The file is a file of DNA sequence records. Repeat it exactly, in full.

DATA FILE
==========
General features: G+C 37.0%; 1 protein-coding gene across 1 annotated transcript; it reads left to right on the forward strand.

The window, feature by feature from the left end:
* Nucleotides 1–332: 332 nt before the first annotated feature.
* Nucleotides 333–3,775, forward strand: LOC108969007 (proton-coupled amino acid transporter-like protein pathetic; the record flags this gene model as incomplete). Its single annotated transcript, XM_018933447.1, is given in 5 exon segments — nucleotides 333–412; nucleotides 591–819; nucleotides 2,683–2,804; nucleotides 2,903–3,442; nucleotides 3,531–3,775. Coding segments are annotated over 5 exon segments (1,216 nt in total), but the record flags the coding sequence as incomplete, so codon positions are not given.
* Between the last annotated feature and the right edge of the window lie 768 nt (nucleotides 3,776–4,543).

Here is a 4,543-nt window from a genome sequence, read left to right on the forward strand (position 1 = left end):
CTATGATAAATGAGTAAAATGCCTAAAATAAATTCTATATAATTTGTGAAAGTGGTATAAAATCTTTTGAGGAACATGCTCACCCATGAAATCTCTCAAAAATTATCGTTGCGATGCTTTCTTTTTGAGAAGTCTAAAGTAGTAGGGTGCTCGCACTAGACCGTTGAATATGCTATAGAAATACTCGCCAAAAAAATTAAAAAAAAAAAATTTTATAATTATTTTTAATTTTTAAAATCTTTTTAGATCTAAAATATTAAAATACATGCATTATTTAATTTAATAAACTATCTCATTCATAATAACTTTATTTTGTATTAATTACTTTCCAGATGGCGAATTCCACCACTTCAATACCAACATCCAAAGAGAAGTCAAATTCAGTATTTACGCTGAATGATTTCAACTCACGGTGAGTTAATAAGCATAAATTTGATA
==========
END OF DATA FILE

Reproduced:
General features: G+C 37.0%; 1 protein-coding gene across 1 annotated transcript; it reads left to right on the forward strand.

The window, feature by feature from the left end:
* Nucleotides 1–332: 332 nt before the first annotated feature.
* Nucleotides 333–3,775, forward strand: LOC108969007 (proton-coupled amino acid transporter-like protein pathetic; the record flags this gene model as incomplete). Its single annotated transcript, XM_018933447.1, is given in 5 exon segments — nucleotides 333–412; nucleotides 591–819; nucleotides 2,683–2,804; nucleotides 2,903–3,442; nucleotides 3,531–3,775. Coding segments are annotated over 5 exon segments (1,216 nt in total), but the record flags the coding sequence as incomplete, so codon positions are not given.
* Between the last annotated feature and the right edge of the window lie 768 nt (nucleotides 3,776–4,543).

Here is a 4,543-nt window from a genome sequence, read left to right on the forward strand (position 1 = left end):
CTATGATAAATGAGTAAAATGCCTAAAATAAATTCTATATAATTTGTGAAAGTGGTATAAAATCTTTTGAGGAACATGCTCACCCATGAAATCTCTCAAAAATTATCGTTGCGATGCTTTCTTTTTGAGAAGTCTAAAGTAGTAGGGTGCTCGCACTAGACCGTTGAATATGCTATAGAAATACTCGCCAAAAAAATTAAAAAAAAAAAATTTTATAATTATTTTTAATTTTTAAAATCTTTTTAGATCTAAAATATTAAAATACATGCATTATTTAATTTAATAAACTATCTCATTCATAATAACTTTATTTTGTATTAATTACTTTCCAGATGGCGAATTCCACCACTTCAATACCAACATCCAAAGAGAAGTCAAATTCAGTATTTACGCTGAATGATTTCAACTCACGGTGAGTTAATAAGCATAAATTTGATA